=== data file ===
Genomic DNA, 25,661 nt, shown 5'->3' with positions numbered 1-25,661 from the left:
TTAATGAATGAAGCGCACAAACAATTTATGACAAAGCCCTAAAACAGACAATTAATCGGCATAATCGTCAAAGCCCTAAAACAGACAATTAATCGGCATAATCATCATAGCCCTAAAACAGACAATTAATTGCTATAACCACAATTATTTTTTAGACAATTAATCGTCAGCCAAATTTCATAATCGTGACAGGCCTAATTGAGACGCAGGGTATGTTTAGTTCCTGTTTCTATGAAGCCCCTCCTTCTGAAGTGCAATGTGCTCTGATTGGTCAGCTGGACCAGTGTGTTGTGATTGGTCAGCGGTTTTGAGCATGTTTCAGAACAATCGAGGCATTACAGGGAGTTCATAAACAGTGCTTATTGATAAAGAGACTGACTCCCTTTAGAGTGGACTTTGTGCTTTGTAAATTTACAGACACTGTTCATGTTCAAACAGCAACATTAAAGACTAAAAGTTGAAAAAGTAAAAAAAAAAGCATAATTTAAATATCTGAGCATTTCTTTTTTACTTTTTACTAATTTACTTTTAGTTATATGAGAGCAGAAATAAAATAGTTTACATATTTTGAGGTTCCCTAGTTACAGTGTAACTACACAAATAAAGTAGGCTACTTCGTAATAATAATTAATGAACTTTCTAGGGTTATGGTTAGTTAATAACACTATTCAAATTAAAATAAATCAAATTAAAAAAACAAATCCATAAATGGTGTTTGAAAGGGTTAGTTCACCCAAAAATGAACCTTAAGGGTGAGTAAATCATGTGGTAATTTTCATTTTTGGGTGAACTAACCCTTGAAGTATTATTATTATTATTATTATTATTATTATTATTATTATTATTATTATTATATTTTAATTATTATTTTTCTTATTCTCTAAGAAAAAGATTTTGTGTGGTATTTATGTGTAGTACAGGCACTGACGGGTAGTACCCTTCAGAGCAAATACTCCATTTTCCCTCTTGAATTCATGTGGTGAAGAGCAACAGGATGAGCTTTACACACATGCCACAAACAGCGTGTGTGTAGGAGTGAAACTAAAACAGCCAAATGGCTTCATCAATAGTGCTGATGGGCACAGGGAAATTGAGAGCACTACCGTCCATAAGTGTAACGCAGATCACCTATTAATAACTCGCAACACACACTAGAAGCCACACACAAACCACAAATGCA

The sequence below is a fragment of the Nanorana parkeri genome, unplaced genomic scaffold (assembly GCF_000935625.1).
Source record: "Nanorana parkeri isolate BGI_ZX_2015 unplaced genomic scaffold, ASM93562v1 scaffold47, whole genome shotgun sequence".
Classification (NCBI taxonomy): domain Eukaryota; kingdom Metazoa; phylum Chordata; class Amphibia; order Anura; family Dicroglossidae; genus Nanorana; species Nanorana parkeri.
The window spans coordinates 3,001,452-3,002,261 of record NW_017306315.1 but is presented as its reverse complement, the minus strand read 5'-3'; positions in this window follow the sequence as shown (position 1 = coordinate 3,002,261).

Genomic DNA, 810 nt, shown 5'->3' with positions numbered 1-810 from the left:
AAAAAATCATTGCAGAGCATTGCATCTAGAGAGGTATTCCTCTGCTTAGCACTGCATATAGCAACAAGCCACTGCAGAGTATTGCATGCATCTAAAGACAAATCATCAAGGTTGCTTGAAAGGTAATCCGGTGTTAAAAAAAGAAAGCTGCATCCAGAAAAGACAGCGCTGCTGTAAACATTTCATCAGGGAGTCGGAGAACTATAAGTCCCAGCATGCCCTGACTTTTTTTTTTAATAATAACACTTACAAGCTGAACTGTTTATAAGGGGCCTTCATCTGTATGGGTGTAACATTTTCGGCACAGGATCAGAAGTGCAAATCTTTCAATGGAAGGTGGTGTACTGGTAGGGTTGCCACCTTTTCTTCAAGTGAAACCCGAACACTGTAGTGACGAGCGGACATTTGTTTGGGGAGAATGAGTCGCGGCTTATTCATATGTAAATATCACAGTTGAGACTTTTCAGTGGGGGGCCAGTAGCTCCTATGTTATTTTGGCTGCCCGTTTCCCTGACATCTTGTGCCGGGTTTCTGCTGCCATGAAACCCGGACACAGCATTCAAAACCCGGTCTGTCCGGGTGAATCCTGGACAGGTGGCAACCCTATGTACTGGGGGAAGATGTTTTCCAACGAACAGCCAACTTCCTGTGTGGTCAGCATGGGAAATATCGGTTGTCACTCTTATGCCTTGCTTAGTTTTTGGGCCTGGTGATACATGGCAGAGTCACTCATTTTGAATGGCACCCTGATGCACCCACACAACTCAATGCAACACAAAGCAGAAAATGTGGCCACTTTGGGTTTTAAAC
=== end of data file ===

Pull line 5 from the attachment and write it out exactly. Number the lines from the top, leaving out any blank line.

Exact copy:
Classification (NCBI taxonomy): domain Eukaryota; kingdom Metazoa; phylum Chordata; class Amphibia; order Anura; family Dicroglossidae; genus Nanorana; species Nanorana parkeri.